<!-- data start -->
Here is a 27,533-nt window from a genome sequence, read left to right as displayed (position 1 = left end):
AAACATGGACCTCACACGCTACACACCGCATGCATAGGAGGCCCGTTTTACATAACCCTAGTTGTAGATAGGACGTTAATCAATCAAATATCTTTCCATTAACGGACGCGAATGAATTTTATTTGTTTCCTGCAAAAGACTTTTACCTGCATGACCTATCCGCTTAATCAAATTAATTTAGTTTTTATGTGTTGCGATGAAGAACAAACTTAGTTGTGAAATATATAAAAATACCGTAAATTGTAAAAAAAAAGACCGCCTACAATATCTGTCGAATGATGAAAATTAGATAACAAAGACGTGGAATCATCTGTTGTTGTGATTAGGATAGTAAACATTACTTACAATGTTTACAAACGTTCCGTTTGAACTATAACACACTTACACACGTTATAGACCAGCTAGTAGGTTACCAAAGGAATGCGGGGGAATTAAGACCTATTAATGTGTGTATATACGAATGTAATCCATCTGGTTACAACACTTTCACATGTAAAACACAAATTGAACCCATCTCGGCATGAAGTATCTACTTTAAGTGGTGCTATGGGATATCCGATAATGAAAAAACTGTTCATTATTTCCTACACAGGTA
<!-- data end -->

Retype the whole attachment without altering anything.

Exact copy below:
Here is a 27,533-nt window from a genome sequence, read left to right as displayed (position 1 = left end):
AAACATGGACCTCACACGCTACACACCGCATGCATAGGAGGCCCGTTTTACATAACCCTAGTTGTAGATAGGACGTTAATCAATCAAATATCTTTCCATTAACGGACGCGAATGAATTTTATTTGTTTCCTGCAAAAGACTTTTACCTGCATGACCTATCCGCTTAATCAAATTAATTTAGTTTTTATGTGTTGCGATGAAGAACAAACTTAGTTGTGAAATATATAAAAATACCGTAAATTGTAAAAAAAAAGACCGCCTACAATATCTGTCGAATGATGAAAATTAGATAACAAAGACGTGGAATCATCTGTTGTTGTGATTAGGATAGTAAACATTACTTACAATGTTTACAAACGTTCCGTTTGAACTATAACACACTTACACACGTTATAGACCAGCTAGTAGGTTACCAAAGGAATGCGGGGGAATTAAGACCTATTAATGTGTGTATATACGAATGTAATCCATCTGGTTACAACACTTTCACATGTAAAACACAAATTGAACCCATCTCGGCATGAAGTATCTACTTTAAGTGGTGCTATGGGATATCCGATAATGAAAAAACTGTTCATTATTTCCTACACAGGTA